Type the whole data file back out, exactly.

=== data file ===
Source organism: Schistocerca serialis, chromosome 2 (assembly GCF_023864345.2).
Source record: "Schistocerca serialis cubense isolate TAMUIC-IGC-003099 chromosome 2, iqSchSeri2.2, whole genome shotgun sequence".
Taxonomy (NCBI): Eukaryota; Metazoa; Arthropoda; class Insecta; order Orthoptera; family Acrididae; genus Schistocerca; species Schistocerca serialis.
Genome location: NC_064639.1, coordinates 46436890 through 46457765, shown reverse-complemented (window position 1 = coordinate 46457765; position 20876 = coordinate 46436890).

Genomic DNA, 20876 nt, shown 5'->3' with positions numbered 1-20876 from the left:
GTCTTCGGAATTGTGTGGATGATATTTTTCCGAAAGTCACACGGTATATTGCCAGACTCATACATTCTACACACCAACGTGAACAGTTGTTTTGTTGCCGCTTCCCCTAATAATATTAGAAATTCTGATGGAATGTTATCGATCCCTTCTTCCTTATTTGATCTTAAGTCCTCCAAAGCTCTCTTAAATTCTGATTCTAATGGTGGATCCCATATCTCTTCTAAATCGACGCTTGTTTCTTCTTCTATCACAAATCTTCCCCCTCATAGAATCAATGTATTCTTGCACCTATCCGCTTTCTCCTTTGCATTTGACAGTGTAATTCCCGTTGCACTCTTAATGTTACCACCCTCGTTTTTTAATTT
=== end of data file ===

Source organism: Schistocerca serialis, chromosome 2 (assembly GCF_023864345.2).
Source record: "Schistocerca serialis cubense isolate TAMUIC-IGC-003099 chromosome 2, iqSchSeri2.2, whole genome shotgun sequence".
Taxonomy (NCBI): Eukaryota; Metazoa; Arthropoda; class Insecta; order Orthoptera; family Acrididae; genus Schistocerca; species Schistocerca serialis.
Genome location: NC_064639.1, coordinates 46436890 through 46457765, shown reverse-complemented (window position 1 = coordinate 46457765; position 20876 = coordinate 46436890).

Genomic DNA, 20876 nt, shown 5'->3' with positions numbered 1-20876 from the left:
GTCTTCGGAATTGTGTGGATGATATTTTTCCGAAAGTCACACGGTATATTGCCAGACTCATACATTCTACACACCAACGTGAACAGTTGTTTTGTTGCCGCTTCCCCTAATAATATTAGAAATTCTGATGGAATGTTATCGATCCCTTCTTCCTTATTTGATCTTAAGTCCTCCAAAGCTCTCTTAAATTCTGATTCTAATGGTGGATCCCATATCTCTTCTAAATCGACGCTTGTTTCTTCTTCTATCACAAATCTTCCCCCTCATAGAATCAATGTATTCTTGCACCTATCCGCTTTCTCCTTTGCATTTGACAGTGTAATTCCCGTTGCACTCTTAATGTTACCACCCTCGTTTTTTAATTT